2022 #30DayMapChallenge Round-Up Part 2: Deleted Maps

The deleted map: It displays all deleted elements withing the analysed areas (red). Gray rectangles are deleted buildings.

Featured photo: The deleted map displays all deleted elements within the analyzed areas (red). Gray rectangles represent deleted buildings.

This past November, our teams at HeiGIT and GIScience participated in Topi Tjukanov’s Twitter event #30DayMapChallenge, where mappers display their creativity and ingenuity with a set of 30 daily prompts ranging from colors to specific datasets to geometric limitations in any sort of map one can imagine. The challenge runs for the entire month of November and has been active since 2019.

As we eagerly anticipate the next round of mapping, we’re looking back at our contributions to last year’s challenge. In this series, we’ll speak to some of the mappers to gain insight into the colorful, innovative, and downright stunning submissions from last November. You can read part one, which looked at three versions of Germany produced by HeiGIT researcher Jakob Schnell, here.

Next up is our submission to Day 22, NULL. The term describes “No Data” (as opposed to 0 – zero) in many programming languages and therefore offers a wide range of interpretations. Our team’s contribution was to visualize deleted or invisible data from OpenStreetMap (OSM), meaning data that had been NULLed by the mappers. The idea stemmed from a feature request for deleted objects from HeiGIT’s OpenStreetMap History Database (OSHDB) project.

A listing of last year’s prompts from Topi Tjukanov’s Twitter event #30DayMapChallenge.
A listing of last year’s prompts from Topi Tjukanov’s Twitter event #30DayMapChallenge.

To understand the contribution, one must consider the geographical area around the coordinate (0,0), often referred to as NULL-island. Technically, this location is arbitrary- the Greenwich-meridian (prime meridian or 0-meridian) was chosen for historical rather than geographical reasons. Nevertheless, the location is often used as a “default” or trash-can location. As you can see below, OSM is no exception.

Day 22’s NULL challenge was tackled by Moritz Schott and Rafael Troilo. Moritz Schott is a Research Associate at the GIScience Research Group working on the IDEAL-VGI project, while Rafael Troilo is a Research Associate on HeiGIT’s Big Spatial Data Analytics team with a focus on software development, database and high performance developing/programming, spatial data analysis and visualization.

The two researchers took the prompt significantly further than one map. They created a full workflow that first extracts deleted elements from OSHDB. In a second step, the geo-data in OGR compliant format is transformed to the OSM data format using the ogr2osm tool. Finally, the resulting data is rendered using the recommended setup from switch2osm.

You can check out and explore the results, pictured below, on the Deleted OSM Elements web page and GitLab.

NULL island has been a frequent subject of errors and vandalism. All these elements have been deleted but existed in the map at some point in time in the past.
NULL island has been a frequent subject of errors and vandalism. All these elements have been deleted but existed in the map at some point in time in the past.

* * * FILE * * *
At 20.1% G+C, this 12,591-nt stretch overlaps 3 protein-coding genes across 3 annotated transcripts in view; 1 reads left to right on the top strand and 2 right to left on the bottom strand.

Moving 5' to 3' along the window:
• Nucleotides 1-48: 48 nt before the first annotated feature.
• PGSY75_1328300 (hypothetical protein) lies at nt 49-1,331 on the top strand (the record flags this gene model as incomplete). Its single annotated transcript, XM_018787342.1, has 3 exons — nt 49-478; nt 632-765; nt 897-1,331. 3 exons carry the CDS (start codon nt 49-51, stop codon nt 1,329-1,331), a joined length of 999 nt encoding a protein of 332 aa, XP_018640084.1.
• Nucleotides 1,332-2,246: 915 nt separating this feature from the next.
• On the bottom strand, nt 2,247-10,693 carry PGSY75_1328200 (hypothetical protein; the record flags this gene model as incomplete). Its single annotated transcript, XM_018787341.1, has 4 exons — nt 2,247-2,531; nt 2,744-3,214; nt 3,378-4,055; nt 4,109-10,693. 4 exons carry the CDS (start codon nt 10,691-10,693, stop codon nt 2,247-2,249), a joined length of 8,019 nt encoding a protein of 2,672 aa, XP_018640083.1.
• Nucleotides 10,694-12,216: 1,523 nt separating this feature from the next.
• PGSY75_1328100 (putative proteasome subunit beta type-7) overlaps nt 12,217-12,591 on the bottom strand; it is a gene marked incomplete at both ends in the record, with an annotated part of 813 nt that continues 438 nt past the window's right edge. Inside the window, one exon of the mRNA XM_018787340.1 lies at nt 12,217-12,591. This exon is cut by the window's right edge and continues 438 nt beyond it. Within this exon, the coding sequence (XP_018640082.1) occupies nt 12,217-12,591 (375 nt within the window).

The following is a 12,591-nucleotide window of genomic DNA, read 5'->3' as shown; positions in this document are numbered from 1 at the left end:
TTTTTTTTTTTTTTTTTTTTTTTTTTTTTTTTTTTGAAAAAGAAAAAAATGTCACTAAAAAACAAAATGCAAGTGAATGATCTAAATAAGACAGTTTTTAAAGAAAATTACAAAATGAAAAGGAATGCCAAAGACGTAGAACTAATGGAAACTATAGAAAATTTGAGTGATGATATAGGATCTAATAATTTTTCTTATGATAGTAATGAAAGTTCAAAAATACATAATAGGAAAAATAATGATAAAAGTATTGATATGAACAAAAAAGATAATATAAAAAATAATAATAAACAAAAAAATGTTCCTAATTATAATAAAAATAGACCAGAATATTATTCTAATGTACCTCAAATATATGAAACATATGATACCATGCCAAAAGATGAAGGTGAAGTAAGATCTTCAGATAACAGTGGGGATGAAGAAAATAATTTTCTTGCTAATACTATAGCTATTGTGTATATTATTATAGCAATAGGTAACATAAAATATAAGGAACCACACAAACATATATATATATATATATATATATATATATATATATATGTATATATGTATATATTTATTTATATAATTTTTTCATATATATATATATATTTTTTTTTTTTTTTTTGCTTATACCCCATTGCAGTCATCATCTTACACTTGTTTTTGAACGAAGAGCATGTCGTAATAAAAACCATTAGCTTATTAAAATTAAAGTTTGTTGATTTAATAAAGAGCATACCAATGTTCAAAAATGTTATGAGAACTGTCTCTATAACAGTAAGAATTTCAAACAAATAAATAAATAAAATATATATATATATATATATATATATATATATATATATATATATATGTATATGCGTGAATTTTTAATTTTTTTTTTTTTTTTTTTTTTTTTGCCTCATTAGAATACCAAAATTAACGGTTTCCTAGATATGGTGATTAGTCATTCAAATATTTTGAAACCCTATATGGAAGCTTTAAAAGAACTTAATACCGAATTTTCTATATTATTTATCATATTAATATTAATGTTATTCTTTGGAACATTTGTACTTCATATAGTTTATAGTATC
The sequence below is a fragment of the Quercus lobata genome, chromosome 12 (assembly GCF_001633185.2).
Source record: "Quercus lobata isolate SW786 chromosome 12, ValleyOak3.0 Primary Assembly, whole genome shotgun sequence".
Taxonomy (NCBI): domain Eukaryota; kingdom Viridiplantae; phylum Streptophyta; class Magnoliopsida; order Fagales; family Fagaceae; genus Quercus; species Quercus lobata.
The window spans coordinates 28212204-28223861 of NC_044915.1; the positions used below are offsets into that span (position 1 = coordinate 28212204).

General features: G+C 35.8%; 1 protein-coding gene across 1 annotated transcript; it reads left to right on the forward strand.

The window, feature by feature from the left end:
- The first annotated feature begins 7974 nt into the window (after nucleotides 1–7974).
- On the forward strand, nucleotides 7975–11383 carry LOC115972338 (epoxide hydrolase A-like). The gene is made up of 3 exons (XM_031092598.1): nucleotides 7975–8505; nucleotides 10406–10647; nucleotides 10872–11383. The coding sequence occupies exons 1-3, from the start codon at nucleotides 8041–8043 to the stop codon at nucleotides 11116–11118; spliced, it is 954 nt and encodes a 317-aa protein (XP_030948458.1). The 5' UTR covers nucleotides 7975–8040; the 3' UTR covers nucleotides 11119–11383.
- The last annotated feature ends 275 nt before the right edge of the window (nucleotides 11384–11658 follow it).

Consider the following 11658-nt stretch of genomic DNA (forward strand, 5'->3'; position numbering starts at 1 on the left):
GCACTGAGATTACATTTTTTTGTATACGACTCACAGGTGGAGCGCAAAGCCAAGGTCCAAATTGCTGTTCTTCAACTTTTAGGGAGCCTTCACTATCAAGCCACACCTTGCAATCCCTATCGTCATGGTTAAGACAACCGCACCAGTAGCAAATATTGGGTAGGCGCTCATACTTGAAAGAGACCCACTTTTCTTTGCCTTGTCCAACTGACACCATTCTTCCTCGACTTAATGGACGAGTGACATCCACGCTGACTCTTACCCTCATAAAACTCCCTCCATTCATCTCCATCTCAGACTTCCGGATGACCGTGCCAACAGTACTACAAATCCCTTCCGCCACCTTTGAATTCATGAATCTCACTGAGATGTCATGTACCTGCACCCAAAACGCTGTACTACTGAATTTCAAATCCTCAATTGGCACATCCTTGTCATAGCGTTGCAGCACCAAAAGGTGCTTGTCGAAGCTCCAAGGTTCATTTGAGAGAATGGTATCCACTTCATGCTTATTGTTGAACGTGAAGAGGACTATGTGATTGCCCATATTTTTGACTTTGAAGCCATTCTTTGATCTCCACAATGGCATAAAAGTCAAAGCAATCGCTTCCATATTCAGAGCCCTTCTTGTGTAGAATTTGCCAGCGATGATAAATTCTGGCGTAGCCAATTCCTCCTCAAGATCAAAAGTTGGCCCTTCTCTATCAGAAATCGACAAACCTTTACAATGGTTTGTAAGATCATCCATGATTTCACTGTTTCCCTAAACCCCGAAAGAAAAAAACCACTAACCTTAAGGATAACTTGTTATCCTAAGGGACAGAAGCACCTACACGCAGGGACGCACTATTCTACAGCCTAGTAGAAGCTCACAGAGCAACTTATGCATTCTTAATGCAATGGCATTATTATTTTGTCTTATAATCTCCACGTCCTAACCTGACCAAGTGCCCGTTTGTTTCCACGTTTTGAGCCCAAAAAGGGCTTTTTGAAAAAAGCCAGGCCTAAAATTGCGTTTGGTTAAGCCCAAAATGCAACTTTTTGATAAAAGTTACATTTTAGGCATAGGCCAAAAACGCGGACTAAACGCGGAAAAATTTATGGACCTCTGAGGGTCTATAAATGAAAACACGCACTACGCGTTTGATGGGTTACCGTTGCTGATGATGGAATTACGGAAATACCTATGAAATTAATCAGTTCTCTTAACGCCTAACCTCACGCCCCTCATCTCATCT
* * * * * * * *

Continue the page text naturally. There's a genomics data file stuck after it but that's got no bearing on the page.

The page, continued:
We asked Moritz Schott some questions about the idea and execution of the prompt, with plenty of useful advice for mappers and the mapping community overall.

What inspired your map?

At first, it was only curiosity, but then the practical implications became more and more apparent. I am an OSM contributor as well as a data analyst. When I did historical analyses, I was aware that the history of an element is limited but it was when I saw this data and the redrawing of buildings and farmland in and around Heidelberg that I realised that this could be an issue. That’s why I chose to add the “pre-historic-coverage” indicator to the OSM Element Vectorisation Tool. The tool calculates many data aspects and quality indicators for single OSM elements.

What’s the future of the project?

We will do more research on the topic, but anybody is welcome to join our path. And if you are aware of any regions that have interesting deleted elements, feel free to reach out through email (communications@heigit.org) or GitLab. We will see if we can add them to the map.

What should people take from your map?

  1. Don’t vandalise, the community has enough work

  2. Being an open project is a major cornerstone to the success of OSM and many errors get fixed very fast. The question is if the community could agree on some edit restrictions to reduce the number of obvious errors (e.g. at NULL island) and if that would just redirect the issue to other locations?

  3. Try to improve instead of delete-redraw while mapping

  4. The history of an element is useless if not seen within the history of a region

Is there anything else you would like to add?

We are thankful for the rich possibilities provided by the community in the OSM ecosystem that enabled us to create this workflow and were happy to implement a few small pull requests to the code base of these tools.

And please don’t vandalise! This was fun but also more effort than expected due to the mess the community thankfully cleaned up. But we dug it up and had to cope with it again…

Clearly, research avenues abound both for mapping generally and for the results of this contribution to the 30 Day Map Challenge. Stay tuned for the next installments of our look back on 2022’s entries, with music, beer, and watercolor to come!

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